Should be interesting!

Ephemera

By this time in the month, I’m usually coming to terms with the form I’ve been writing, coming to a place where I can find my way into a poem even if I don’t produce a poem I particularly love. I’m still not there with the ghazal, however. Nearly every day has felt like the first day all over again. My little system is still working, so it takes less time for me to get to the start of the poem. Getting through to the end remains a scratchy struggle, however. Some years, the form and I just don’t click. So it goes.

Again, Naturally

Forgot again to start the clock leaving life on hold.
Days, months, years pass without perceiving life on hold.

Watching the steady fall of rain past the window.
What's the purpose, what are we achieving? Life on hold.

I've run toward and away from so many choices,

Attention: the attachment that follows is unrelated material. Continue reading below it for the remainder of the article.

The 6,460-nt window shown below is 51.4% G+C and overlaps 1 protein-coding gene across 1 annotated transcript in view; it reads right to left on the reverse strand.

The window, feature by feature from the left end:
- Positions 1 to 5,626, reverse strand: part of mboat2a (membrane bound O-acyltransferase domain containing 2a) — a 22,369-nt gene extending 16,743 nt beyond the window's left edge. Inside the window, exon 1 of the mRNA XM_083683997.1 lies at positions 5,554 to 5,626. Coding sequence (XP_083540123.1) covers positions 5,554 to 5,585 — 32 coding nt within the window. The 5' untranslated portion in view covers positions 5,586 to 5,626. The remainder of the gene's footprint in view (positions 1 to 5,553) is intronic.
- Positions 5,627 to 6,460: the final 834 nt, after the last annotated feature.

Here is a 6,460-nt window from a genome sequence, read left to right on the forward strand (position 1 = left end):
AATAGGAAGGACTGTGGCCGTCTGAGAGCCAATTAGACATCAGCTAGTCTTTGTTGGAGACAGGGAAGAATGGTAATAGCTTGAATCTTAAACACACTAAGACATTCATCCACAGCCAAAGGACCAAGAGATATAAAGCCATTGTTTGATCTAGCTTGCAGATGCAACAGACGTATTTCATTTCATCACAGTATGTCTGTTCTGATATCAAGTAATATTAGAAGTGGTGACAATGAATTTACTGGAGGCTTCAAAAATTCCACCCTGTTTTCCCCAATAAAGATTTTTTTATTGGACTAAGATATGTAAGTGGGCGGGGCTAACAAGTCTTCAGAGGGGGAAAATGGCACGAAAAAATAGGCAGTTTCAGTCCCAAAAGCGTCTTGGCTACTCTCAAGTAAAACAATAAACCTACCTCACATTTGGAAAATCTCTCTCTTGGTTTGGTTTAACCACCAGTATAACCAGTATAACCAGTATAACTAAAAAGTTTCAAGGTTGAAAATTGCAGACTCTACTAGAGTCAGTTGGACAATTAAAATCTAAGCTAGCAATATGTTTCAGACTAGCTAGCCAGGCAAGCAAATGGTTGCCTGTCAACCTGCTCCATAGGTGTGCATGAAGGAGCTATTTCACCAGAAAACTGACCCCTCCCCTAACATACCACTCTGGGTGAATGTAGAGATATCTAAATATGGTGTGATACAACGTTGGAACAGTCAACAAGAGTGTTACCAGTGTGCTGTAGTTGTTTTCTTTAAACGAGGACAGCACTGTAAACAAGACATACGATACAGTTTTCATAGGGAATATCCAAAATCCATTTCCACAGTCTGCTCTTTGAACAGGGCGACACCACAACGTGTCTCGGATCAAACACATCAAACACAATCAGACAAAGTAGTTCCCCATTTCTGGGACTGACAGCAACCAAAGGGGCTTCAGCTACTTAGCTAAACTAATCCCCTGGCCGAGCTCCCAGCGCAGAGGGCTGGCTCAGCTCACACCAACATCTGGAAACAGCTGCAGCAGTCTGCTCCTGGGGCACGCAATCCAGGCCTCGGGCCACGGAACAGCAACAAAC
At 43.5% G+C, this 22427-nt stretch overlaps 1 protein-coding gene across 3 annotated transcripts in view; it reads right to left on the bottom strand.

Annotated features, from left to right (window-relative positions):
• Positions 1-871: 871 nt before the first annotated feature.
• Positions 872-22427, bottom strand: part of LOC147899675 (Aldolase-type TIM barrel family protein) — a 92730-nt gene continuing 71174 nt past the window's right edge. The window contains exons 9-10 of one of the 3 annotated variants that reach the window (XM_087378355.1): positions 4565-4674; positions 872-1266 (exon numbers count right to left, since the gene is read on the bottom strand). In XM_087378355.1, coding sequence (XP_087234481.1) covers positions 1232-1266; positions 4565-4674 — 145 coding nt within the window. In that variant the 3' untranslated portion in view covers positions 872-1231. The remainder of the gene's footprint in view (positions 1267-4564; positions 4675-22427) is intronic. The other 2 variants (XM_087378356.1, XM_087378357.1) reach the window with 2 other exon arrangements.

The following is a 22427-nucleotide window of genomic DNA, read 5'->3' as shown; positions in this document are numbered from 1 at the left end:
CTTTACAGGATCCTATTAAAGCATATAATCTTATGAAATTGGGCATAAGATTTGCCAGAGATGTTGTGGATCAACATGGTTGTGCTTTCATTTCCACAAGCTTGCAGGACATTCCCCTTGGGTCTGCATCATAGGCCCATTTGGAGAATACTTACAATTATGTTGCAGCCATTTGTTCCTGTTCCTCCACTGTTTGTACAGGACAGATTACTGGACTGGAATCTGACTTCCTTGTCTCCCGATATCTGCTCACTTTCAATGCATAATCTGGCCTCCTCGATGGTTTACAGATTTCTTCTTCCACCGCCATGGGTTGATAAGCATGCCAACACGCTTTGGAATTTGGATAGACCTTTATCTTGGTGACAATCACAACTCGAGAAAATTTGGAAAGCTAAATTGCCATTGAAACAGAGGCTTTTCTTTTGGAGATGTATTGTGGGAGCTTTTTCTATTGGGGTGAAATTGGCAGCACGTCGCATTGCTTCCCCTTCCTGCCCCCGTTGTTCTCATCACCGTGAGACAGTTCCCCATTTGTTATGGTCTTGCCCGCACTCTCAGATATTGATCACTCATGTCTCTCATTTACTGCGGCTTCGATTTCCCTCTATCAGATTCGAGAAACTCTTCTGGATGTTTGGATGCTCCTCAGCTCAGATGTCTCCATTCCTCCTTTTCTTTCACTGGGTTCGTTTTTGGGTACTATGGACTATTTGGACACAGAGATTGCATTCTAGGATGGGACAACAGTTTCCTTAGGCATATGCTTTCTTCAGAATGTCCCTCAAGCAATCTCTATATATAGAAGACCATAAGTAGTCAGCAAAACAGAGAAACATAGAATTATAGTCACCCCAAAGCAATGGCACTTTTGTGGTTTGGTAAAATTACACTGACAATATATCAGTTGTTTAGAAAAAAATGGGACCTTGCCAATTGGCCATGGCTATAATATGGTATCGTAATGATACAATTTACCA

left staring at emptiness all unbelieving. Life on hold.

You've pulled back your hand even as I've reached out mine,
left me over-balanced and weaving, life on hold.

So I, Stacie, always watching from a distance
stories unspool as I stand grieving. Life on hold.

National Poetry Month 2022: the Ghazal

As I’ve done for more than ten years (what?!), I’ve chosen a poetic form, and I’m going to try to write a poem in that form every day for the month of April … and I’m saying that boldly, knowing that I’ve already failed. I couldn’t find my way through to a poem on Day One, but I’m determined to continue.

The “Ghazal” is the form I’ve chosen for this year. Here is the structure and a little backstory (thank you Poetry Foundation):